This is a feature in the special commemorative issue of America celebrating Pope Francis and his five groundbreaking years. Purchase a copy of Pope Francis: Five Groundbreaking Yearshere.
The Dignity of the Vulnerable
By Meghan J. Clarke
‘The dignity of the human person and the common good rank higher than the comfort of those who refuse to renounce their privileges” (No. 218). In a simple sentence, Pope Francis summarizes the bedrock of Catholic social doctrine: human dignity, the common good and the preferential option for the poor and vulnerable. While he states that “The Joy of the Gospel” (“Evangelii Gaudium”) is not a social document, it offers an integrated spirituality that links the church’s social teaching and evangelization. In 85 pages, there is much on poverty as exclusion, inequality as social sin, violence, unjust economic structures and the idolatry of money, to name a few. All of these issues are highlighted because the primary mission of evangelization is to spread the good news of God’s love for all.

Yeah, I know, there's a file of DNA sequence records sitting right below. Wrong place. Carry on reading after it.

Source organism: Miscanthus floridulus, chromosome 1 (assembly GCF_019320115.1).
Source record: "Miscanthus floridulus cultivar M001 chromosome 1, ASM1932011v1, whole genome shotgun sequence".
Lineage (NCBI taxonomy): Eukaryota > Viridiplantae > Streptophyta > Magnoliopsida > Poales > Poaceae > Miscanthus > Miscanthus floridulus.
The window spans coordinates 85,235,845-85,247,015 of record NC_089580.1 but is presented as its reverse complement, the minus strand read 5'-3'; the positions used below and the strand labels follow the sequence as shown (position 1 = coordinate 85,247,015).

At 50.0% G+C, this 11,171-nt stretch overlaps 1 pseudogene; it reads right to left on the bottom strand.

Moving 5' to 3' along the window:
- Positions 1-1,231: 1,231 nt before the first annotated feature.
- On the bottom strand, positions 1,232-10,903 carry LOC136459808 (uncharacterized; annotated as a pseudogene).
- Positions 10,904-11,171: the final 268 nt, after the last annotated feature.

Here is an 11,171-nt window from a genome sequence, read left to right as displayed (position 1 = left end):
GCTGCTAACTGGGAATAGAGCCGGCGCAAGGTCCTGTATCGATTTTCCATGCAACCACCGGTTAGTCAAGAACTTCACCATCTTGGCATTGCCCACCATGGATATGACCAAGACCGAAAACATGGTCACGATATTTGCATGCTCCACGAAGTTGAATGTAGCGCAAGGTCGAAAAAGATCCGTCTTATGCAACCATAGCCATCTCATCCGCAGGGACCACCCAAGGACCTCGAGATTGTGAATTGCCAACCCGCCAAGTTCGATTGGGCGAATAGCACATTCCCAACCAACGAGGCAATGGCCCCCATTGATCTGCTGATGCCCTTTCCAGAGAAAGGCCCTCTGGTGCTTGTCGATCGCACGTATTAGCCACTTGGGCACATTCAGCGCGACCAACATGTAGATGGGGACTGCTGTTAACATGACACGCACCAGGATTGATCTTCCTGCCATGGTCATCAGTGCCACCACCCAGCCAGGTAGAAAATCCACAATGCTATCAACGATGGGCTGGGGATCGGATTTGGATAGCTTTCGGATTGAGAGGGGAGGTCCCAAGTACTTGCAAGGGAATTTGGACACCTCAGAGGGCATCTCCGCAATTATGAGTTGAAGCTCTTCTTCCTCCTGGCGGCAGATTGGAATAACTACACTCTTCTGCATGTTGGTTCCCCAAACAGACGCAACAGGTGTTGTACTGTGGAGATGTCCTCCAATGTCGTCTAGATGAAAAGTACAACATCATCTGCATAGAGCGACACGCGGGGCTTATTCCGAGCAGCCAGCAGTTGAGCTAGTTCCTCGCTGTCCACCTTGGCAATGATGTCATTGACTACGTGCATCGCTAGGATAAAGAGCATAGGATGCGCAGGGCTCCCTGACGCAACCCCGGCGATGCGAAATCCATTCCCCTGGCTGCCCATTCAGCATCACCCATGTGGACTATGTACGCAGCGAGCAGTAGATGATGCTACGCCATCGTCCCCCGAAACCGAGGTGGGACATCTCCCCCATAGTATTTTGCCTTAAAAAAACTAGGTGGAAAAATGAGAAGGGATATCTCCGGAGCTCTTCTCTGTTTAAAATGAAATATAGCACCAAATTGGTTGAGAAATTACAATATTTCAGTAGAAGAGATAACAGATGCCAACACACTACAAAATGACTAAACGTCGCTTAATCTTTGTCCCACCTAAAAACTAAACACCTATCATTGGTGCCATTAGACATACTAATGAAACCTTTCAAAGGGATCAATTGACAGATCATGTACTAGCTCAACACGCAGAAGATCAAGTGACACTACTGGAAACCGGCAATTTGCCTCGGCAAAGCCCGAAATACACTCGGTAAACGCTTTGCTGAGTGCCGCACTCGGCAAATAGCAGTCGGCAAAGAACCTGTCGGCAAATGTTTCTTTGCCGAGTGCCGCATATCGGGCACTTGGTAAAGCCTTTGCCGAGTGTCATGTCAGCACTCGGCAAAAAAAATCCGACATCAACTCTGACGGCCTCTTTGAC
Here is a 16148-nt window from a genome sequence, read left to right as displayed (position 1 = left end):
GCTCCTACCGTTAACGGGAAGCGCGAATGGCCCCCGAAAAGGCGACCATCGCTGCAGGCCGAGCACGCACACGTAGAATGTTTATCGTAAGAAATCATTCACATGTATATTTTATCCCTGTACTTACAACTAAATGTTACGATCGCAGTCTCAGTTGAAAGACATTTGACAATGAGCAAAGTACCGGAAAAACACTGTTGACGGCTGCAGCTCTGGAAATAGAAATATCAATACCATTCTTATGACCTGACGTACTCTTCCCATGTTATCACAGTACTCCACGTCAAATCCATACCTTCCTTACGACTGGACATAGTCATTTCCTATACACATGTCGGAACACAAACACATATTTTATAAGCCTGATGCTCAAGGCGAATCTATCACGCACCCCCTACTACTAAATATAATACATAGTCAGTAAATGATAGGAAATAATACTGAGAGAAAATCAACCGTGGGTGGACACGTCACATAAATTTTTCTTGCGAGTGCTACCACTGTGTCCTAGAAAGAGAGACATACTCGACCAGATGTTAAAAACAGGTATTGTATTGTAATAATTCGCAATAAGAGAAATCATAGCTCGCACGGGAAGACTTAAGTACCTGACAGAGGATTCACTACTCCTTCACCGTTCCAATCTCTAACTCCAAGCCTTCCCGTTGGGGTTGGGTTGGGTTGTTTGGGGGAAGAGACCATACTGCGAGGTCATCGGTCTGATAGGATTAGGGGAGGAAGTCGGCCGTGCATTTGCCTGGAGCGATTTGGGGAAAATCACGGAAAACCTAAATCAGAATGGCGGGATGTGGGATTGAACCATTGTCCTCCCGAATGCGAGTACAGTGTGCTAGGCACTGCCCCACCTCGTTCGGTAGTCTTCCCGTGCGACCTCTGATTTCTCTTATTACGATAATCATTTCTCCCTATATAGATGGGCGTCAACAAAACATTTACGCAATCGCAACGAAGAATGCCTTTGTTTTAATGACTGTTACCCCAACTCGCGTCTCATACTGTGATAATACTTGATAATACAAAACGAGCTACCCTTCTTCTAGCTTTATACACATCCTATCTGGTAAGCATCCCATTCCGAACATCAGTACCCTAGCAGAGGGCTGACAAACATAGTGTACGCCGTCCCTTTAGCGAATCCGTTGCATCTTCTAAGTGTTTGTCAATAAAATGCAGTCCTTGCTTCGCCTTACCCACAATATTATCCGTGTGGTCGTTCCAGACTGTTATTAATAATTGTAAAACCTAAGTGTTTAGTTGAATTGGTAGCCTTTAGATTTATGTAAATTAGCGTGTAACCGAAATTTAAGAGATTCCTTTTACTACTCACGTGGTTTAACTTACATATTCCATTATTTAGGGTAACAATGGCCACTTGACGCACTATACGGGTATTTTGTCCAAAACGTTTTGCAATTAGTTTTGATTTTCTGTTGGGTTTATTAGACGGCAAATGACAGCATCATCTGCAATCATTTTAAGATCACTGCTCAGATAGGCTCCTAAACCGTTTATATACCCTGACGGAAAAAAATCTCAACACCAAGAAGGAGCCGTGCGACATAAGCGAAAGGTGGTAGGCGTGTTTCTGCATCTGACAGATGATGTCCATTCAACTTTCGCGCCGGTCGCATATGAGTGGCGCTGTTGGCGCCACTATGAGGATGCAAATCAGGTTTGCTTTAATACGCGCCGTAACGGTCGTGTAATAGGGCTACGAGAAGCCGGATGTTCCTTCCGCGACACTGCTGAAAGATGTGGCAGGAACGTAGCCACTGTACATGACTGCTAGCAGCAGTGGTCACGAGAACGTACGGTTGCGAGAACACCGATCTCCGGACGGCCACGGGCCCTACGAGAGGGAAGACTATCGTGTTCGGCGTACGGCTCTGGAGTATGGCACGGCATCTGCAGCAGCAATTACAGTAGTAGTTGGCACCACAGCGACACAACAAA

“How can it be that it is not a news item when an elderly homeless person dies of exposure, but it is news when the stock market loses two points? This is a case of exclusion. Can we continue to stand by when food is thrown away while people are starving? This is a case of inequality” (No. 53). As he often does, Pope Francis challenges himself and us to look in the mirror. In New York, homelessness is at a decade high and rising. In Los Angeles, the City Council is considering a ban on feeding homeless people in public. Whom do we see when we look in the mirror? And whom do we see when we walk down the street? The context is current, thus new, but the message is not. From the Bible, St. John Chrysostom and St. Thomas Aquinas to his immediate predecessors, Pope Francis is reiterating a concern for the dignity of vulnerable people that is first and foremost God’s concern, and therefore it must be ours.